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2.1 Classical Semiconductor Device Equations

The semiconductor device equations can be used to describe the whole simulation domain of a semiconductor device. They are applied to the bulk semiconductor, the highly doped regions such as source and drain, and to dielectric regions such as the gate dielectric. In this section the classical semiconductor device equations are presented which are widely used for device simulation and their derivation.

2.1.1 Maxwell's Equations

The equations developed by James Clerk Maxwell describe the behavior of electric and magnetic fields and their interaction with matter. They were published by Maxwell in 1864 [2] and in its original form comprised of 20 equations in 20 unknowns. Later they were reformulated in vector notation to the following form
\ensuremath{{\vec{\nabla}}}\times {\vec{E}} = -\frac{\partial {\vec{B}}} {\partial t}   ,
\end{displaymath} (2.1)

\ensuremath{{\vec{\nabla}}}\cdot {\vec{B}} = 0
  , \end{displaymath} (2.2)

\ensuremath{{\vec{\nabla}}}\times {\vec{H}} = {\vec{J}} + \frac{\partial {\vec{D}}} {\partial t}   ,
\end{displaymath} (2.3)

\ensuremath{{\vec{\nabla}}}\cdot {\vec{D}} = \rho
\end{displaymath} (2.4)

Here, ${\vec{E}}$ is the electric field, ${\vec{H}}$ the magnetic field, ${\vec{D}}$ the displacement vector, and ${\vec{B}}$ the magnetic flux density vector. ${\vec{J}}$ denotes the conduction current density, $\rho$ is the electric charge density, and $\partial/\partial t$ is the partial derivative with respect to time.

Equation (2.1) expresses the generation of an electric field due to a changing magnetic field (Faraday's law of induction), (2.2) predicts the absence of magnetic monopoles (magnetic sources or sinks), (2.3) reflects how an electric current and the change in the electric field produce a magnetic field (Ampere-Maxwell law), and finally (2.4) correlates the creation of an electric field due to the presence of electric charges (Gauss' law).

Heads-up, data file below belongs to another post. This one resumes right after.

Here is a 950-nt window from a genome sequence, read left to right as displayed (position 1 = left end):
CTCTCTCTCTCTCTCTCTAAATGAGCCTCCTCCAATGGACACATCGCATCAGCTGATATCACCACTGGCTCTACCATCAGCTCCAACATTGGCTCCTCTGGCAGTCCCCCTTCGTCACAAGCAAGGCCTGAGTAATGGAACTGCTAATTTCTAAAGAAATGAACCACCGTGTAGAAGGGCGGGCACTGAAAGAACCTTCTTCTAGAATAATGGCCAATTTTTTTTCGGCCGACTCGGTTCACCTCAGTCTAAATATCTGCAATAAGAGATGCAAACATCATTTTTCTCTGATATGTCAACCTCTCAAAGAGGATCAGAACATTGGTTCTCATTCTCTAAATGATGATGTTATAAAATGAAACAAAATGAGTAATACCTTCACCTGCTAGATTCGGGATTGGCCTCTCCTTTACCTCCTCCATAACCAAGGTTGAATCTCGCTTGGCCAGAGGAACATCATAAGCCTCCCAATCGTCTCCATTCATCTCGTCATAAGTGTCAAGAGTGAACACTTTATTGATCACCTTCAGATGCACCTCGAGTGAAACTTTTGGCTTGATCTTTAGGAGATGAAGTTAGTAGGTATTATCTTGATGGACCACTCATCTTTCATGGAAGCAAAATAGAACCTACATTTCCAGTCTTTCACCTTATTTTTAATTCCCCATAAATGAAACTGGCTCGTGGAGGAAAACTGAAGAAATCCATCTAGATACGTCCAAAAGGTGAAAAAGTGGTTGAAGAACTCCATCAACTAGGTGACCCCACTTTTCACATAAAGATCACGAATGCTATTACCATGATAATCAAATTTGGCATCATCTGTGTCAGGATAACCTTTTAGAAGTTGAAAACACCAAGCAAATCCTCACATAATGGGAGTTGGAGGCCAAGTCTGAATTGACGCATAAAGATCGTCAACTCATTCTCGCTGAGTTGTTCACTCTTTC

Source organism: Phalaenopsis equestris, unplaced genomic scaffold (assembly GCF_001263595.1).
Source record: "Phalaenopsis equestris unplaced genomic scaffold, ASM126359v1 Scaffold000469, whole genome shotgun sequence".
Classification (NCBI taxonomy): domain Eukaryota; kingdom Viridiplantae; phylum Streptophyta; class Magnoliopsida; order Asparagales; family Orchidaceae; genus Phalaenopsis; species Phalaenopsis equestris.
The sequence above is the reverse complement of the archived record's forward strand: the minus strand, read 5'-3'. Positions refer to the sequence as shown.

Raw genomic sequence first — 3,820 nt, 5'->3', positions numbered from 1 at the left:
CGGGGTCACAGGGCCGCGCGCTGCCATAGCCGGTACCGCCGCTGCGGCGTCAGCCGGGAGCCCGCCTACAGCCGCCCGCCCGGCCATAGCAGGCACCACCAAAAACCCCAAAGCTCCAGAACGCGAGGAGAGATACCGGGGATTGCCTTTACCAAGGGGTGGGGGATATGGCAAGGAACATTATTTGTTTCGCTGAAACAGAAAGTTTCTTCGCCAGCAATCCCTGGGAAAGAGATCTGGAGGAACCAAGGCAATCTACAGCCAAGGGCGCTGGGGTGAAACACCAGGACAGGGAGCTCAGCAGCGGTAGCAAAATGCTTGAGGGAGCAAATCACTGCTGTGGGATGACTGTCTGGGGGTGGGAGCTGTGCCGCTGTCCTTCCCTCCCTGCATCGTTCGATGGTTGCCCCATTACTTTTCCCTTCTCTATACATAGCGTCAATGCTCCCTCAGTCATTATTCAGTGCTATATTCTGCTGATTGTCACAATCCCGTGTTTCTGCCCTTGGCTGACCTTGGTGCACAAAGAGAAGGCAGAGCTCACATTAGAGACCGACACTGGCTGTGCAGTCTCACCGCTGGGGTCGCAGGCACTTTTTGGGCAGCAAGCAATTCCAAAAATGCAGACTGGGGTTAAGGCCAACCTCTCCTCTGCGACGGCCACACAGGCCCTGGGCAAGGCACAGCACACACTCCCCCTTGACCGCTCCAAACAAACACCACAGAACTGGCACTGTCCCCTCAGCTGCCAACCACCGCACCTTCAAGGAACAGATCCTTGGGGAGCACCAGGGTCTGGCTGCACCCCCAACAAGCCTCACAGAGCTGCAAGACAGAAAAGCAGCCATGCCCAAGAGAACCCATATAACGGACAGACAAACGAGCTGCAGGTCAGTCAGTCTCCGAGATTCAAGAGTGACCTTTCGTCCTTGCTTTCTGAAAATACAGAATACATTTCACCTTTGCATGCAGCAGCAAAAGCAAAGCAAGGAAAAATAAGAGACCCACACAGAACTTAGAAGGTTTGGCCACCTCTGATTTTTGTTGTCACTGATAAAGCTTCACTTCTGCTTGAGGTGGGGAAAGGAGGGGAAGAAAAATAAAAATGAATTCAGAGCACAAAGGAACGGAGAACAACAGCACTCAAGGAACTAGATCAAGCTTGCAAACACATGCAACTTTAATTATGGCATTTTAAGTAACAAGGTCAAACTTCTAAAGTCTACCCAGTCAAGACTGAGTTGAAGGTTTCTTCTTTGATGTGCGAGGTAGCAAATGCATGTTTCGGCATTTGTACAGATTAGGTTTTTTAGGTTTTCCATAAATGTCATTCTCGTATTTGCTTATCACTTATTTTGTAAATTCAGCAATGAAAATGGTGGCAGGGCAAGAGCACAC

We are using the Maxwell's equations to derive parts of the semiconductor device equations, namely the Poisson equation and the continuity equations.

2.1.2 Poisson's Equation

Poisson's equation correlates the electrostatic potential $\Phi$ to a given charge distribution $\rho$. It can be derived from (2.4) using the relation between the electric displacement vector and the electric field vector,
{\vec{D}} = \hat{\varepsilon} \cdot {\vec{E}}   ,
\end{displaymath} (2.5)

where $\hat{\varepsilon}$ is the permittivity tensor. This relation is valid for materials with time independent permittivity. As materials used in semiconductor devices normally do not show significant anisotropy of the permittivity, $\hat{\varepsilon}$ can be considered as a scalar quantity $\varepsilon$ in device simulation. The total permittivity is obtained from the relative $\varepsilon_\mathrm{r}$ and the vacuum permittivity $\varepsilon_0$ as $\varepsilon = \varepsilon_\mathrm{r} \varepsilon_0$. Table 2.1 gives an overview of relative permittivity constants for some materials commonly used in semiconductor devices.

Table 2.1: Relative permittivity constants for materials used in or considered for semiconductor devices.
Material Relative Permittivity
Si 11.7
GaAs 12.5
Ge 16.1
SiO$_2$ 3.9
HfO$_2$ $\sim$ 25
HfSiO$_4$ $\sim$ 15-18
ZrO$_2$ $\sim$ 20-25

As $\ensuremath{\ensuremath{{\vec{\nabla}}}\times {\vec{E}}}=0$ for the stationary case ${\vec{E}}$ can be expressed as a gradient field of a scalar potential field

{\vec{E}} = - \ensuremath{\ensuremath{{\vec{\nabla}}}\Phi}   .
\end{displaymath} (2.6)

Substituting (2.5) and (2.6) in (2.4) we get

\ensuremath{{\vec{\nabla}}}\cdot \hat{\varepsilon} \cdot \ensuremath{\ensuremath{{\vec{\nabla}}}\Phi} = - \rho   .
\end{displaymath} (2.7)

As we consider the permittivity a scalar, which is constant in homogeneous materials, we obtain Poisson's equation
\ensuremath{{\vec{\nabla}}}\cdot \ensuremath{\ensuremath{{\vec{\nabla}}}\Phi} = - \frac{\rho}{\varepsilon}   .
\end{displaymath} (2.8)

The space charge density $\rho$ consists of

\rho = \mathrm{q} (p - n + C)   ,
\end{displaymath} (2.9)

where q is the elementary charge, $p$ and $n$ the hole and electron concentrations, respectively, and $C$ the concentration of additional, typically fixed, charges. These fixed charges can originate from charged impurities of donor ( \ensuremath {N_\textrm{D}}) and acceptor ( \ensuremath {N_\textrm{A}}) type and from trapped holes ($\rho_p$) and electrons ($\rho_n$),
C = \ensuremath {N_\textrm{D}}- \ensuremath {N_\textrm{A}}+ \rho_p - \rho_n   .
\end{displaymath} (2.10)

The inclusion of trapped carriers is important for the simulation of the impact of degradation on the device performance (Section 2.2, Section 5.3.2, Chapter 6).

Together (2.8) and (2.9) lead to the form of Poisson's equation commonly used for semiconductor device simulation

\ensuremath{{\vec{\nabla}}}\cdot \ensuremath{\ensuremath{{\...
\ensuremath {N_\textrm{A}}+ \rho_p - \rho_n )   .
\end{displaymath} (2.11)

2.1.3 Continuity Equations

The continuity equations can be derived from (2.3) by applying the divergence operator, $\ensuremath{{\vec{\nabla}}}\cdot$, to the equation and considering that the divergence of the curl of any vector field equals zero
\ensuremath{{\vec{\nabla}}}\cdot \ensuremath{{\vec{\nabla}}}...
...nabla}}}\cdot \frac{\partial
{\vec{D}}} {\partial t} = 0   .
\end{displaymath} (2.12)

Separating the total current density ${\vec{J}}$ into hole and electron current densities, ${\vec{J}} = {\vec{J}}_p + {\vec{J}}_n$, and using (2.4) and (2.9) gives